Em Econ @ Yale Thursday

The Yale Technology & Ethics study group hosts about one talk a month on various futurist topics. Amazingly, I was their very first speaker when the group started in 2002. And this Thursday I’ll return to talk on the same subject:

The Age of Em: Social Implications of Brain Emulations

4:15-6:15pm, May 22, Yale ISPS, 77 Prospect St (corner of Prospect & Trumbull), Rm A002.

The three most disruptive transitions in history were the introduction of humans, farming, and industry. If another transition lies ahead, a good guess for its source is artificial intelligence in the form of whole brain emulations, or “ems,” sometime in the next century. I attempt a broad synthesis of standard academic consensus, including in business and social science, in order to outline a baseline scenario set modestly far into a post-em-transition world. I consider computer architecture, energy use, cooling infrastructure, mind speeds, body sizes, security strategies, virtual reality conventions, labor market organization, management focus, job training, career paths, wage competition, identity, retirement, life cycles, reproduction, mating, conversation habits, wealth inequality, city sizes, growth rates, coalition politics, governance, law, and war.

My ’02 talk was controversial; Thursday’s talk will likely be well. All are welcome.

Added 28May: Audio, slides.

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  • Greg Perkins

    Will this talk be recorded?

    • http://overcomingbias.com RobinHanson

      As usual, I’ll try to make an audio recording.

  • IMASBA

    Robin, the dog-eat-dog (or EM-eat-EM) premise features quite heavily in your predictions about the social consequences of EM technology. I once proposed measures (most notably population control) that humans or EMs could implement to prevent an EM-dominated society from devolving to such a state and you acknowledged that such measures were possible. Do you believe it is unlikely that there will be enough coordination to implement such measures, either preventitavely or in a revolution and/or do you believe that such measures cannot be enforced for long and the EM-eat-EM scenario will always eventually resurface and dominate most of the time? What are your primary reasons for believing those things?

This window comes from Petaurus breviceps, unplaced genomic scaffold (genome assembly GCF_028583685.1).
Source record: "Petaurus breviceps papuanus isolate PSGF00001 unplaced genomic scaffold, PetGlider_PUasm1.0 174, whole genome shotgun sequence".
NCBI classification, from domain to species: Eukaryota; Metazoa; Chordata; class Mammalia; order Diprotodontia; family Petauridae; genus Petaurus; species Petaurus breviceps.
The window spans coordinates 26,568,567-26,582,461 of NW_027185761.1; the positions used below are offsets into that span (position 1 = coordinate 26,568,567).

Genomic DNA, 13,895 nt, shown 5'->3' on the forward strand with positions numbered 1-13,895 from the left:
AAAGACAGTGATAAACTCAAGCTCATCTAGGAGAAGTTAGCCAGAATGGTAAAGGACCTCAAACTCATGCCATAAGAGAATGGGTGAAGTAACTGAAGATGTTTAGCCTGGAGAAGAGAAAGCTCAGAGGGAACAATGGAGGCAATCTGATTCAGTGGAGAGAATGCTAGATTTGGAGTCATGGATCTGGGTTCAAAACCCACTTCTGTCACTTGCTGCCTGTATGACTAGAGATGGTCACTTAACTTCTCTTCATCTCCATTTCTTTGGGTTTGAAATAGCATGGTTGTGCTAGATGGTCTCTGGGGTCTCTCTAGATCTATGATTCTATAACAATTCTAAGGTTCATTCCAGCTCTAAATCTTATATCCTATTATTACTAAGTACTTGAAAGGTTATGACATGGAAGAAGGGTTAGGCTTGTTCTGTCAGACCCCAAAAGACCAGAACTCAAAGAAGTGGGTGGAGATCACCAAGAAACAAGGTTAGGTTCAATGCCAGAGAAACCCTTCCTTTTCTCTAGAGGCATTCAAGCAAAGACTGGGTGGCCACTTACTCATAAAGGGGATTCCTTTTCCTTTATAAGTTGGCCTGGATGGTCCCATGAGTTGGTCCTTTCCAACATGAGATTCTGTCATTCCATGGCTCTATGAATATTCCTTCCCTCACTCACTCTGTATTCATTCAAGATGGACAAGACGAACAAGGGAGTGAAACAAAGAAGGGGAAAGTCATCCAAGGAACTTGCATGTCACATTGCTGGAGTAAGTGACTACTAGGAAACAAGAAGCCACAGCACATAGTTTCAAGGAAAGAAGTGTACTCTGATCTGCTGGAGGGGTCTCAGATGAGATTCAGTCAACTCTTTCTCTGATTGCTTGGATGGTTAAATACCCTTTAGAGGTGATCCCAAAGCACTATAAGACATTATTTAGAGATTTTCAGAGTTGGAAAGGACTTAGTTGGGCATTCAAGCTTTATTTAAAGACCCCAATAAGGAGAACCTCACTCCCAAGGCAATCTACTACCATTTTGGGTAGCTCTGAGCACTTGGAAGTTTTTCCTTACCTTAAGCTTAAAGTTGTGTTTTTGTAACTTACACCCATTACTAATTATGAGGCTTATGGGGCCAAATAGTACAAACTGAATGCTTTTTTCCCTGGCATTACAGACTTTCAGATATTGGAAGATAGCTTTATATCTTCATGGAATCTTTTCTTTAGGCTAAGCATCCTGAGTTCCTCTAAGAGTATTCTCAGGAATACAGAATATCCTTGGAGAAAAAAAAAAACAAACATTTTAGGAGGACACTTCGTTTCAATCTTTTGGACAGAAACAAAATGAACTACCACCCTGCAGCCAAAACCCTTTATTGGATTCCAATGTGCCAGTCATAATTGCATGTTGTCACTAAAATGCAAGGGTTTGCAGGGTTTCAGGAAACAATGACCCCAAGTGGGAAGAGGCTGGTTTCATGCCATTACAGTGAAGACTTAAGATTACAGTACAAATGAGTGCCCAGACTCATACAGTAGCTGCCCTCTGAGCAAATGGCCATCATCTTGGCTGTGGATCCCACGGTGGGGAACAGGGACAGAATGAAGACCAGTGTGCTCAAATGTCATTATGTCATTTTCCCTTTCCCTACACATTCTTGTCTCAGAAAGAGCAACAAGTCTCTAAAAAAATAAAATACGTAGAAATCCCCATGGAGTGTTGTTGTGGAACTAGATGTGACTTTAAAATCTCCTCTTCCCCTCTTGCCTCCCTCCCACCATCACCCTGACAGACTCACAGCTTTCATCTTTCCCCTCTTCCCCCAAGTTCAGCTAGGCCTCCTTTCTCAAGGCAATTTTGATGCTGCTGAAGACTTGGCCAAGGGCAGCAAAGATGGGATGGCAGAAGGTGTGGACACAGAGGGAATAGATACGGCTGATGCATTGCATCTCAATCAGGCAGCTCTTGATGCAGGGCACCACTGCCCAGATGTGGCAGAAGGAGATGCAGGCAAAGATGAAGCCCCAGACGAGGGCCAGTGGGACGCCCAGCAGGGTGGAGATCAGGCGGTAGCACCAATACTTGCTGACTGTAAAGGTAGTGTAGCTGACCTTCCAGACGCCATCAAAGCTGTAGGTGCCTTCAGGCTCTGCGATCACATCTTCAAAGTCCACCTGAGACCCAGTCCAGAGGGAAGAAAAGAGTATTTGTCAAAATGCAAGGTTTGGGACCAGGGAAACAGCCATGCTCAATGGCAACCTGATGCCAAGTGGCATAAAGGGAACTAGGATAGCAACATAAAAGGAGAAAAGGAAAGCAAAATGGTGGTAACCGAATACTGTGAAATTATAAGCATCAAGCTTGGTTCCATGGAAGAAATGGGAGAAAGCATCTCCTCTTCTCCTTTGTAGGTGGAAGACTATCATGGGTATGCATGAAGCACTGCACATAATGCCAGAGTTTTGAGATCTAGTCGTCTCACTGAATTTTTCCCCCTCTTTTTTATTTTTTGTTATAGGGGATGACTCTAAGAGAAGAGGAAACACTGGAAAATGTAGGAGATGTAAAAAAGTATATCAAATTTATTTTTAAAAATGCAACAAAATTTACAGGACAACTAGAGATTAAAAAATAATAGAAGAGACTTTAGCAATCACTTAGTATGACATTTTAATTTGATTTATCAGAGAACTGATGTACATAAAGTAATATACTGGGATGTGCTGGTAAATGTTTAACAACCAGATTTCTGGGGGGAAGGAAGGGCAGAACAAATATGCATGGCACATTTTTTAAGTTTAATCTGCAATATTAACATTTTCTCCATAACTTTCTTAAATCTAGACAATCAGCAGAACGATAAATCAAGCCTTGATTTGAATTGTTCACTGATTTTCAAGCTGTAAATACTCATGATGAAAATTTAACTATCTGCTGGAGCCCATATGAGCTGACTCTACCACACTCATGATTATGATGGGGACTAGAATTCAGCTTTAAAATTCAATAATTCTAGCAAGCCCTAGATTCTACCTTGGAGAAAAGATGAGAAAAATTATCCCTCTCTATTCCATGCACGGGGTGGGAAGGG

• http://overcomingbias.com RobinHanson

      Since it is easier to forecast low regulation scenarios, those are the first scenarios one should work out. Also, since the typical levels of global coordination that we’ve seen to date are not sufficient to enforce strong global em wage or population rules, and since coordination abilities improve only slowly, it seems less likely that much higher levels would be achieved by this time. But of course many things are possible.

      • IMASBA

        What do you think would be the necessary conditions for such global coordination? A world government, a global AI-agency, global awareness of the stakes?

  • wassname

    Robin, I have noticed you include optimisation in some of your em-econ slides (e.g. EmEcon109 slide 42). Once a working brain emulation is achieved we can start throwing away parts/resolutions/etc and gain an order or two of efficiency.

    But doesn’t the same logic apply to the first mouse model? The mouse model will arrive before the humans one and will let us optimise for mammals (and also give a minimum level of emulation details for humans, since we are more complex than mice). Therefore, it would reduce the computing power needed for humans and bring the ETA forward by 10-20 years. What do you think?

    If this is true it would bring the most likely ETA from ~2050 to ~2040, and would reduce the risk of Moore’s law faltering.